The tabloids have found that stories of fear and loathing are good for business. Why? As a species we have survived by being hypervigilant to danger and the British tabloid press overflows with a daily diet of things we should supposedly worry about: ebola, sars, swine flu, zika, the flesh-eating virus, killer food bugs, MMR, HPV, benefit cheats, hoodies, paedophiles, new age travellers, terrorists and a litany of other “moral panics,” the leading one being, of course: foreigners. Without a hint or irony or shame, the same pro-Leave newspapers that slammed “Project Fear” now join in the fearmongering about a post-Brexit world. If a tabloid newspaper were a person, he or she would be terribly, terribly worried about the world today, and probably never venture out into it very much.
The media and the government seem to be locked in a desperate dance, a series of pitiful vicious circles—a race to the bottom that assumes and panders to the idea that the public is inherently racist. The results are self-fulfilling.
The news today: Be afraid. Be very afraid.
No thank you. I’d prefer to live.
Rivers of hope
As newspapers slide into irrelevance, and the hyperventilated barking of the tabloids recedes into the distance, the responsibility for ending this ghastly codependent relationship, changing the dynamic and shaping healthier public opinion, starts with the government.
When is a politician going to counter Enoch Powell’s rambling paranoia from 50 years ago with a new landmark speech on immigration, one with a message of hope rather than hate; one that adopts the novel approach of telling the truth? Something like this:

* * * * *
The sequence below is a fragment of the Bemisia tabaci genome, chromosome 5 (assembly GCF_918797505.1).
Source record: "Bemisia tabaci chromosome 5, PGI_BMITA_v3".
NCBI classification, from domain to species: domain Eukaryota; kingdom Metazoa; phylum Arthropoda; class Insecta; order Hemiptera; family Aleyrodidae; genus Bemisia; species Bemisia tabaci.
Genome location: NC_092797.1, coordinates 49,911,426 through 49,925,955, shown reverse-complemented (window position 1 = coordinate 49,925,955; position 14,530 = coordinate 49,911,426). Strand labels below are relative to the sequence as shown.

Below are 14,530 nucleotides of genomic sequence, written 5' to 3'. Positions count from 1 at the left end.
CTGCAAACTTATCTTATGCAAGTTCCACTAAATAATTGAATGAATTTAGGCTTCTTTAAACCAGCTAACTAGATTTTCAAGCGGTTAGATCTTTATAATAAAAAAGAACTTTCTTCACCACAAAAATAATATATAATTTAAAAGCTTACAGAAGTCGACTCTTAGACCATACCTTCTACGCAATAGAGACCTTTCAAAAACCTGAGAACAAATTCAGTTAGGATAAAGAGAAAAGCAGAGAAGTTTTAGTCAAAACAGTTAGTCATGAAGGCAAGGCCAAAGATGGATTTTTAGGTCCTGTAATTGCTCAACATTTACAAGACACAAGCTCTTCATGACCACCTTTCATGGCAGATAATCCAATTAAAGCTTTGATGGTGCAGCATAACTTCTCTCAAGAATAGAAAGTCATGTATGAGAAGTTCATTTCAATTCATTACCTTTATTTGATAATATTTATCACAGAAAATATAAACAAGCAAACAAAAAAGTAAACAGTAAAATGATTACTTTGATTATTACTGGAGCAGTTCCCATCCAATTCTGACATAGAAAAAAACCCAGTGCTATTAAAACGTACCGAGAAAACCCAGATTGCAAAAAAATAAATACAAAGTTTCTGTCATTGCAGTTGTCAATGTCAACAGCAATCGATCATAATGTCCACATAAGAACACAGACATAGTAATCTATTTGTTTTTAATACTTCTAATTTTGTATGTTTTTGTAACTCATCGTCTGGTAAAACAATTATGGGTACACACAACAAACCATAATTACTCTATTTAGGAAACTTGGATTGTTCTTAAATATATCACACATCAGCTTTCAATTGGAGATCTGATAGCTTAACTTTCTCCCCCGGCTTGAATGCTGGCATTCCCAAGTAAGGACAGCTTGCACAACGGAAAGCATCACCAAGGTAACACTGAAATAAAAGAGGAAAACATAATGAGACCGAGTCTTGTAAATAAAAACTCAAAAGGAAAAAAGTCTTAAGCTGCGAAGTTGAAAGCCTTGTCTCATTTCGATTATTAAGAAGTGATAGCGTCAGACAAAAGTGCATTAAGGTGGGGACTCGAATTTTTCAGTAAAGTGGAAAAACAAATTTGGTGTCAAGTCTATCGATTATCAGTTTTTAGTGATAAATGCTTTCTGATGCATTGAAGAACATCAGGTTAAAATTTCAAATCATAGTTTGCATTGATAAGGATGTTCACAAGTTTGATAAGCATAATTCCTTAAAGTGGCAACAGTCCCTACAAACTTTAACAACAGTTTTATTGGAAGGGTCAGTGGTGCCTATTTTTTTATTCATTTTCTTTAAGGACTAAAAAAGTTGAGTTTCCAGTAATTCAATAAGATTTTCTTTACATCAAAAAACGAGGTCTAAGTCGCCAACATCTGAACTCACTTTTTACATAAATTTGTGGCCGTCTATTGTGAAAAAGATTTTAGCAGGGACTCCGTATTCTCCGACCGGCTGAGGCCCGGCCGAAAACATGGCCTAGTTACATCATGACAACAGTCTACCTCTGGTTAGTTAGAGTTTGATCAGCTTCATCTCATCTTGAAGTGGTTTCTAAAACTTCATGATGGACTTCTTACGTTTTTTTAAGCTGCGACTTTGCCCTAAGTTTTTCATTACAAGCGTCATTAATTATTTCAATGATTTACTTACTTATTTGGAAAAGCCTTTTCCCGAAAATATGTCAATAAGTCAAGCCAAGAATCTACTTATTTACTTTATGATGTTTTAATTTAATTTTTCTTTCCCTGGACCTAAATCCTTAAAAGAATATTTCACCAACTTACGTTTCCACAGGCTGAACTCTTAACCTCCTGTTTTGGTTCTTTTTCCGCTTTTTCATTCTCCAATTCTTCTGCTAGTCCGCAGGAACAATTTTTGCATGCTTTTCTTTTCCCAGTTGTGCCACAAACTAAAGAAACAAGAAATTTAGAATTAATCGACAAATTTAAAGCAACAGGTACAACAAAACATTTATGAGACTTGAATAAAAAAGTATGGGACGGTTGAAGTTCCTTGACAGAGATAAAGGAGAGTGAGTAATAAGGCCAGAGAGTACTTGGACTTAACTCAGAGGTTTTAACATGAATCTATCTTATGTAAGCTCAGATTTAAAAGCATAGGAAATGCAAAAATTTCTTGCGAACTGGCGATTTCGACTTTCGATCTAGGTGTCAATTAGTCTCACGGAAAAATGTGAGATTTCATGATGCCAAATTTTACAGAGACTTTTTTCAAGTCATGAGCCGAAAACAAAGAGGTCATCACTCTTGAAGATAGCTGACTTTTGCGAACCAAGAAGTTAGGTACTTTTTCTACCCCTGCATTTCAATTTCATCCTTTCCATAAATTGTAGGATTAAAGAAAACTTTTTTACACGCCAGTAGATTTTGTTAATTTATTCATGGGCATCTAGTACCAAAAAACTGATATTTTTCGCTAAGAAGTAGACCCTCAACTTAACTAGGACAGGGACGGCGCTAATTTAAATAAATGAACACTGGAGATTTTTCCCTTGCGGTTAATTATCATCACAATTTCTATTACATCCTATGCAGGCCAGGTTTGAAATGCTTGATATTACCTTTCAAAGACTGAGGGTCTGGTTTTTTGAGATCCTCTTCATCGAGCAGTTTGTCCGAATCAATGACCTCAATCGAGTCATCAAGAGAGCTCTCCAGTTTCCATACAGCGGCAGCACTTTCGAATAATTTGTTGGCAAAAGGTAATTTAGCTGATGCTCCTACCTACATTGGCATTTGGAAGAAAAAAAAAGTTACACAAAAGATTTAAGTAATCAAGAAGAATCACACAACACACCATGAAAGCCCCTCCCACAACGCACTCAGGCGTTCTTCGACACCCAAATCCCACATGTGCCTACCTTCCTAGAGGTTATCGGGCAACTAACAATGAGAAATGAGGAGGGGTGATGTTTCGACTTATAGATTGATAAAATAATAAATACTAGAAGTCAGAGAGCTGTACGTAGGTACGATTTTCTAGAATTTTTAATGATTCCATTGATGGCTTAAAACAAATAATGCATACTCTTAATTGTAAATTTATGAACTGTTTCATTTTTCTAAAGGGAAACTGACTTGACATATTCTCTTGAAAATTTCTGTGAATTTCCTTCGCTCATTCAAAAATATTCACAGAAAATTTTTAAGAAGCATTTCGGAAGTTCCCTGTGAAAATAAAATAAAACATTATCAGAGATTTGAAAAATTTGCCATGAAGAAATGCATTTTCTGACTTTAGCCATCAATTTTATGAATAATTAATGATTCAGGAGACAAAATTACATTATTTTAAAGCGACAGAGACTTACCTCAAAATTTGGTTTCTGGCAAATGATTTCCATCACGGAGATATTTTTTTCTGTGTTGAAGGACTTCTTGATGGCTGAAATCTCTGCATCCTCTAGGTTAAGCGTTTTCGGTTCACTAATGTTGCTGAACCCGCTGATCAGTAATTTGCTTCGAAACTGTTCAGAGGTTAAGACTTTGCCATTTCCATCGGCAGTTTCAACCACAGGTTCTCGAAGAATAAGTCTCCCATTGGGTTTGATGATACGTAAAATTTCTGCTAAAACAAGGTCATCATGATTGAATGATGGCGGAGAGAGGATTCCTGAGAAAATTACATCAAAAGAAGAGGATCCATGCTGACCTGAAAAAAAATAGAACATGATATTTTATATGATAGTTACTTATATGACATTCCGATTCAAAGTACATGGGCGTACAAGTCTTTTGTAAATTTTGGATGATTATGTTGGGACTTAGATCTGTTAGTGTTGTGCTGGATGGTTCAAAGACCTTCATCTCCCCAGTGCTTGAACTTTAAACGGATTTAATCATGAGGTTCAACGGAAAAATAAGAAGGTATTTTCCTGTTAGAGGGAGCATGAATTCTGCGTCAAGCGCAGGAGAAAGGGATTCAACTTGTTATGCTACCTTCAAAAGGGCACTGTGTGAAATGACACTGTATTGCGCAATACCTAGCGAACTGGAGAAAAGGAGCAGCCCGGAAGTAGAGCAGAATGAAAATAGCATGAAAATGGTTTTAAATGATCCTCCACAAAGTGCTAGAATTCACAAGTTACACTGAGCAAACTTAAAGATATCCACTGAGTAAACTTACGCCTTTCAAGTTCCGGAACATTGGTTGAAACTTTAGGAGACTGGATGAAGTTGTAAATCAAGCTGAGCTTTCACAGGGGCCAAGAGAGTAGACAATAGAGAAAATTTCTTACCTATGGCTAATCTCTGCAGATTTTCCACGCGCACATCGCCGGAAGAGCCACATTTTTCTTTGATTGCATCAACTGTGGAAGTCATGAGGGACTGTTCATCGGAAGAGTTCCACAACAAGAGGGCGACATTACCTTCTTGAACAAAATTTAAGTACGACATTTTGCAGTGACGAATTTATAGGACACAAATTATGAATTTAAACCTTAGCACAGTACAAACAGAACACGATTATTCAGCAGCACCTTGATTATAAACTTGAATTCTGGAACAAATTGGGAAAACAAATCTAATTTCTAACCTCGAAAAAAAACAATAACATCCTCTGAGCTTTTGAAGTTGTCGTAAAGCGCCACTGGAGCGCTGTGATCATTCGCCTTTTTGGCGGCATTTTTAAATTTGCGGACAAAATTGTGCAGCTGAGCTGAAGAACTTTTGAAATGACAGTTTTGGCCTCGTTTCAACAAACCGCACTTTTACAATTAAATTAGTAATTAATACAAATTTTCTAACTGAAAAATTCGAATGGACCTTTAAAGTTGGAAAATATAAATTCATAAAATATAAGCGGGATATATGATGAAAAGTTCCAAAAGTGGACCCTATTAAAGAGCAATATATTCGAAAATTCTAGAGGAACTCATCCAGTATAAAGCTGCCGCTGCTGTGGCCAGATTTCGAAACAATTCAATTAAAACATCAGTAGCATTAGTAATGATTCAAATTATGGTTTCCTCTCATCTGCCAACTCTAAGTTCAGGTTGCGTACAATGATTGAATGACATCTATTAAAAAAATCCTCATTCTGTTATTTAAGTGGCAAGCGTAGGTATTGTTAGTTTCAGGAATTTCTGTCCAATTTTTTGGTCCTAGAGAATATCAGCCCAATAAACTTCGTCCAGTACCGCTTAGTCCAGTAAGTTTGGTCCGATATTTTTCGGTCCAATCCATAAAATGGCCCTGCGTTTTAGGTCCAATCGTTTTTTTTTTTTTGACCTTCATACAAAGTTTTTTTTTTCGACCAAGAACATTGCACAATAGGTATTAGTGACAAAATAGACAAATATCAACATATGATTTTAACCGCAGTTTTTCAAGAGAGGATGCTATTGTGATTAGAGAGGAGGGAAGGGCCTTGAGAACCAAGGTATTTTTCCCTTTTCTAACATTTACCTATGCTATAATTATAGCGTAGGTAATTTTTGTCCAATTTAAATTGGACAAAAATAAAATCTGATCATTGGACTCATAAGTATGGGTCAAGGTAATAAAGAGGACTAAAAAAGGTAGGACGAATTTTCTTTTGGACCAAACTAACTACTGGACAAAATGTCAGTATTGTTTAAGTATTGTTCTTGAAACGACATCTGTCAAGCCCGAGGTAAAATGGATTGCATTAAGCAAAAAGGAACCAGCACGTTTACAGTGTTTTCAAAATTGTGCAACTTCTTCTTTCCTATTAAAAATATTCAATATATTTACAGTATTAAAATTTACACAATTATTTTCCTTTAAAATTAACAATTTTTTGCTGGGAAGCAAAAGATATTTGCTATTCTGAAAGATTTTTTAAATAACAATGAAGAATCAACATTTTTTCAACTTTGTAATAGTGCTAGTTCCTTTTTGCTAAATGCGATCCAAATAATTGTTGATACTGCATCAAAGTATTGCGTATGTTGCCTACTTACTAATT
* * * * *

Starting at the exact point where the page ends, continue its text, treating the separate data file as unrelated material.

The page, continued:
“I want to talk about immigration.
“I want to acknowledge the impact of immigrants on communities across the land. In some, undoubtedly, the impact includes more competition for jobs, lowered wages, a strain on public services, overcrowding and challenges to British culture. We need to do a much better job of managing the negative impact on those communities and families that are so affected. We will do that.
The 5 stages of Brexit
“British people have a reputation for tolerance and fair play. Yet all too often government policy and certain sections of the media promote mistrust, fear and loathing. As long as new arrivals are stereotyped and problematised, with no attention paid to their integration, they are bound to be treated as unwanted by the public, too, leading to the formation of marginalised ethnic minorities who then suffer the additional disadvantage of being blamed for economic and social problems. Any government policies built upon the swamplands of racism and xenophobia are not sustainable. Such policies are irresponsible.
“We need to have an honest debate about immigration, numbers, management, border controls, and our responsibilities as one of the wealthiest countries in the world, one whose empire was built on overseas plunder. I hereby call on the Prime Minister to set the wheels in motion for a new referendum. The topic? Immigration.”
NEXT TIME: No. 4. Polarisation